Another great feature of the establishment is the happy hour nibbles that are distributed before 7pm, the brushetta was an excellent set-up for the drinking to come.

If you are in the area, also try the bars on Club Street or the fabulous 28 Hong Kong Street.



Ku De Ta

One Saturday lunchtime I was pottering around Gardens by the Bay, playing with my camera, when I decided to have a cooling beverage in the lobby bar of the Marina Bay Sands.  It was here that I had the bright idea of a couple of drinks in Ku De Ta (on the boat looking platform of the three towered gamblers paradise hotel) that evening after the usual author of this blog had finished work.  So, I duly booked a table (in the restaurant as it turned out, not what I wanted) and went home to prepare (well to laze by the pool or whatever, it was a long time ago).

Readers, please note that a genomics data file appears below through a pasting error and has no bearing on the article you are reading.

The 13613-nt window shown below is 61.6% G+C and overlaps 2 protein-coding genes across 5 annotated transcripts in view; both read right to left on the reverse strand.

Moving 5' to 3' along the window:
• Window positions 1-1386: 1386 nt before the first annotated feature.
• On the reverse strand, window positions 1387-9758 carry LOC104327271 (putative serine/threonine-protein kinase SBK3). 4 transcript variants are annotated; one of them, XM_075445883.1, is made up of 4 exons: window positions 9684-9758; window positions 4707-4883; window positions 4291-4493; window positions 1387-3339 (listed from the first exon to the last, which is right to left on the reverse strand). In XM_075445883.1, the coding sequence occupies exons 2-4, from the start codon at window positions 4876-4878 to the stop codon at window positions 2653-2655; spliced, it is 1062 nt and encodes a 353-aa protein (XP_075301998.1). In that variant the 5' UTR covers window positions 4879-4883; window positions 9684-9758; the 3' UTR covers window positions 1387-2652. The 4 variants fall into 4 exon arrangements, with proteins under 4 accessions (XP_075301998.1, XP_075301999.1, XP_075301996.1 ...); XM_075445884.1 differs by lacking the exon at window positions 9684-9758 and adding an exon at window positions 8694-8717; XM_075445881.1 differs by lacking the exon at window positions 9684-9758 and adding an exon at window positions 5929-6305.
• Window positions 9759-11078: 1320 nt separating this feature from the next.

We arrived after dark, and after realising the error in the booking, decided to go to the crowded bar area and attempted to find a stand-up table with a view across the city.  To have a sit down table in the bar area is a ridiculously high minimum spend, $1500 plus, which given there were only two of us we declined.  We ordered a Sauv Blanc and a bottle of beer (Aashi, I believe) and took in the twinkling lights of Singapore from our perch on the top of the hotel.



We had a second round of drinks (four drinks were 90 bucks, which is expensive, even for Singapore) and decided to leave in search of some more reasonably priced drinks and food. On the whole the view is spectacular but not really worth the high price of the drinks and there are much better rooftop bars in Singapore (such as Prelude, Orgo, 1-Attitude or Loof) offering very similar views.  If you are in the area also try South Coast, OverEasy or the rooftop bar at Kinki.

I recently visited Bali again and the Ku De Ta there which, I've since learnt, is not linked to the Singapore one.  I shall be sharing my pick of good places in Bali very soon - stay tuned!